Amid a cost-of-living crisis, making every pound go as far as possible is essential.
While cheques are nowhere near as common as they used to be, they are still considered a valid form of payment.
As such, whether it’s some old birthday card money or a refund from something you’d forgotten about, it’s still worth making sure you cash in any cheques you have hanging around.
But how long are they valid for?
Here is what you need to know.
What are cheques?
If you are a member of the Tik Tok generation, you may not have had to deal with a cheque before, as they have somewhat fallen out of fashion as a payment method.
Essentially, cheques are a written order instructing an account holder’s bank to pay money to a named person or business.
While they might be rare, they are far from extinct. 185 million cheques were processed in the UK in 2021.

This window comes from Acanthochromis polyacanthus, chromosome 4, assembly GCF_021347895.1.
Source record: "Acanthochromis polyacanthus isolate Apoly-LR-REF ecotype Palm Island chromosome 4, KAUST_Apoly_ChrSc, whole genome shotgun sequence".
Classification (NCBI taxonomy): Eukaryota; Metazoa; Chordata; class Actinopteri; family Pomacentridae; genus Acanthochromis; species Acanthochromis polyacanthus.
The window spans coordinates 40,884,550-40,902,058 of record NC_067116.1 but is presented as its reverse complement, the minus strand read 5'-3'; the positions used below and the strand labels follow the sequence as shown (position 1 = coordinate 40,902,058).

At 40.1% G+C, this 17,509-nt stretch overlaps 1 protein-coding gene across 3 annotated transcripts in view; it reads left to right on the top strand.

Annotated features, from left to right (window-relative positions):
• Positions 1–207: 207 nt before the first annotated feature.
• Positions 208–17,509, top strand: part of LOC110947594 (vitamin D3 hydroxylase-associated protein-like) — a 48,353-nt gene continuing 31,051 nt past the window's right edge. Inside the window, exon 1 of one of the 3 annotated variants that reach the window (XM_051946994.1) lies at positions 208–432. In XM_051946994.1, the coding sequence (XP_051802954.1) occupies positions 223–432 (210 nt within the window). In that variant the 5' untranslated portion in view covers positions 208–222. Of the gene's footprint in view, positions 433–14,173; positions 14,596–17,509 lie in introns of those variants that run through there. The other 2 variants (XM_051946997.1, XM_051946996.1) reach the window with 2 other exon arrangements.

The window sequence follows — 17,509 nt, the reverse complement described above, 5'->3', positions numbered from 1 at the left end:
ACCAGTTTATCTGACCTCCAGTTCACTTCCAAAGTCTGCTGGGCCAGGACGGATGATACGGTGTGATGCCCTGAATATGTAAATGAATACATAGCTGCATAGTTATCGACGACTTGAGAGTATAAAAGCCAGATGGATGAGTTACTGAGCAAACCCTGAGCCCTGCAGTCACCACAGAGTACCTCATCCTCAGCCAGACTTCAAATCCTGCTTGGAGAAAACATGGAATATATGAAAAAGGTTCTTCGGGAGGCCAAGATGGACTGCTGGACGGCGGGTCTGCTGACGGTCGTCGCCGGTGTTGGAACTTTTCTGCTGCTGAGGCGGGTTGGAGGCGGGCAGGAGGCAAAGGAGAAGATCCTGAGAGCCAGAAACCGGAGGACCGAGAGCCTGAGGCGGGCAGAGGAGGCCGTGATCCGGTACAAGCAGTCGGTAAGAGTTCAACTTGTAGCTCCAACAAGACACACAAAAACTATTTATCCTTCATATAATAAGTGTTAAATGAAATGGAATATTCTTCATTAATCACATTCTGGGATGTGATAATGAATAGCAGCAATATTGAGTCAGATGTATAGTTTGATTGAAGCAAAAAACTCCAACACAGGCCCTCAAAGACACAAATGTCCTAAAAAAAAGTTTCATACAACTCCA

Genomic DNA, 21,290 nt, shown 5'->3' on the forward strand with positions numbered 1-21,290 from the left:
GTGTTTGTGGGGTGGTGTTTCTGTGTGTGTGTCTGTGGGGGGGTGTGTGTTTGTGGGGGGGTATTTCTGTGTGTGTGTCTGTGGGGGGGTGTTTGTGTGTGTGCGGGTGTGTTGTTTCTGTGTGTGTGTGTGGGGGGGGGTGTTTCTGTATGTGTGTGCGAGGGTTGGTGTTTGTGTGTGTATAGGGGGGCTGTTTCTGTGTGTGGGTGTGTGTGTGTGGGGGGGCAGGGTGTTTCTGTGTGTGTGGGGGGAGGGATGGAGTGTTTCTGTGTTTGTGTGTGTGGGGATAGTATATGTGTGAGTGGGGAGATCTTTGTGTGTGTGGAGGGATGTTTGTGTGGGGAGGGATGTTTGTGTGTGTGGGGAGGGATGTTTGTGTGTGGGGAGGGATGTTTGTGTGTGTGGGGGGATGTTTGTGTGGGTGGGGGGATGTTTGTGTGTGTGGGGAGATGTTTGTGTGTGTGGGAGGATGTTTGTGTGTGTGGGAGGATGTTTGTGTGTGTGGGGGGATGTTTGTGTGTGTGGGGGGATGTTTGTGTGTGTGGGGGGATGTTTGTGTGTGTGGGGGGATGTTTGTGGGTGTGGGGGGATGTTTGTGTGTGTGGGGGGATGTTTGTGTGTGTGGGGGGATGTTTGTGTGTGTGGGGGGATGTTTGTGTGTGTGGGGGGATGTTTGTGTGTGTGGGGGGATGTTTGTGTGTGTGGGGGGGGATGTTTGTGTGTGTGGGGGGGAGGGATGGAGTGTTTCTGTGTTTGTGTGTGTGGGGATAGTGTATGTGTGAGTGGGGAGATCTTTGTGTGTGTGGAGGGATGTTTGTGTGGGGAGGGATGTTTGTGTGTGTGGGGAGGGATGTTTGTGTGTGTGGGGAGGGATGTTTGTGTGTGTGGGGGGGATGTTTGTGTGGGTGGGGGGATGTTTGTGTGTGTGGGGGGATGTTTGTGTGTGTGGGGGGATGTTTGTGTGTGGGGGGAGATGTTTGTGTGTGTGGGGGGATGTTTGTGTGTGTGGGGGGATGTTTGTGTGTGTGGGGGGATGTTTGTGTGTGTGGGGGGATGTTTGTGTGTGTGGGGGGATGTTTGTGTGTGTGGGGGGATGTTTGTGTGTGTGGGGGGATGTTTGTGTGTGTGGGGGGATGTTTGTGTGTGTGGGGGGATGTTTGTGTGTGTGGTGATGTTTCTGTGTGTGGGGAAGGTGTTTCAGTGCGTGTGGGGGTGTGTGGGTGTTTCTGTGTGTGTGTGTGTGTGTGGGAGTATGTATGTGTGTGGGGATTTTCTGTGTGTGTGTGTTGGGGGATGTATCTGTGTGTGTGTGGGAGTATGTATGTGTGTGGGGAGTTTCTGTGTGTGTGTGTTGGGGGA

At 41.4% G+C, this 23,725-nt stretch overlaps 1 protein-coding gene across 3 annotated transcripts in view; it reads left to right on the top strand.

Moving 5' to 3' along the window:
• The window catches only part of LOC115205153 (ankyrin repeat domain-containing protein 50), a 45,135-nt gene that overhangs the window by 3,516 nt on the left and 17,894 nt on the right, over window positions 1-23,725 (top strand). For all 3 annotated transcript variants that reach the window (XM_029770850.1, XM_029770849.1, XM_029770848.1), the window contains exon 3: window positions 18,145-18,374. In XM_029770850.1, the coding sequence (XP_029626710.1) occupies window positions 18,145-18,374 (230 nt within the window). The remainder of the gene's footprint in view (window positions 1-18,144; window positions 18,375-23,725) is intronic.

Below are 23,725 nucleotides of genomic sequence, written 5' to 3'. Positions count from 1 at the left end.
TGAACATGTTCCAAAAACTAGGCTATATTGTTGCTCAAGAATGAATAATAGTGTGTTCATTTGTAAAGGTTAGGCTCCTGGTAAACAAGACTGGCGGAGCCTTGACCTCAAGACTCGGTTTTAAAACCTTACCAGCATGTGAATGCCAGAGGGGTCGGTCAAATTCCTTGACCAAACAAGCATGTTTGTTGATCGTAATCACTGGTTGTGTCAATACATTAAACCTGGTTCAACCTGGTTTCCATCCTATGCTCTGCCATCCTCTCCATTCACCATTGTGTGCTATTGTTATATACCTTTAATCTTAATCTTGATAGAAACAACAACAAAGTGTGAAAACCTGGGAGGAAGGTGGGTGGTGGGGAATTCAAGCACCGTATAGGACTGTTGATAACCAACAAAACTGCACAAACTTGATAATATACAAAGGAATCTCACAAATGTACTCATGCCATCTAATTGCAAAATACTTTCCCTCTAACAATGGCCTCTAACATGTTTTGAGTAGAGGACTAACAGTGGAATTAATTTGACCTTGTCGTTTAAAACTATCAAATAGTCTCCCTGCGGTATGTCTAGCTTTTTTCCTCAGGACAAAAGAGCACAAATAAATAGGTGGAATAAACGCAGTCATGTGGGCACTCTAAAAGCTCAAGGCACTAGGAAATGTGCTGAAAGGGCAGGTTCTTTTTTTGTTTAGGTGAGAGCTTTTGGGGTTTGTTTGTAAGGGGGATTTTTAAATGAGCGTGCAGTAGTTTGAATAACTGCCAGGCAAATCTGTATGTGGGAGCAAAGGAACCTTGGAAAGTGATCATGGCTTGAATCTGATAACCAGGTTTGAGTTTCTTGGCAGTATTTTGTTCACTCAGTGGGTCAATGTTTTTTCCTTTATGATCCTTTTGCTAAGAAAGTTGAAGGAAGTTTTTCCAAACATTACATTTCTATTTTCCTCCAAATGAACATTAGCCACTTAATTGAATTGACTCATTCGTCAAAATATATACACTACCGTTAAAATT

How long are cheques valid?
According to Comparethemarket.com, cheques don’t technically have an expiry date.
However, in practice: ‘banks will usually reject a cheque if you try to pay it in or cash it more than six months from the date of issue – that’s the date written on the cheque.’
‘If you’ve forgotten about a cheque and it’s more than six months old, the best thing to do is ask the person who gave it to you to write another.’
How to pay in a cheque
If you’ve not paid in a cheque before, you can usually find a paying-in machine in the local branch of your bank.
Just remember – cheque payments aren’t instant and can take up to six days to appear in your account.
However, many banks also now provide the option to pay in a cheque using a smartphone camera and their banking app. This can cut down on the time payments take and remove the need for a trip to the bank.
If the person who has written the cheque has insufficient funds in their account, the cheque may ‘bounce.’
Are cheques being discontinued?
While they may now be a rare form of payment, cheques aren’t going anywhere anytime soon.
There are currently no plans to phase out cheques as a method of payment. However, some companies and individuals may choose to stop accepting them as a payment method.
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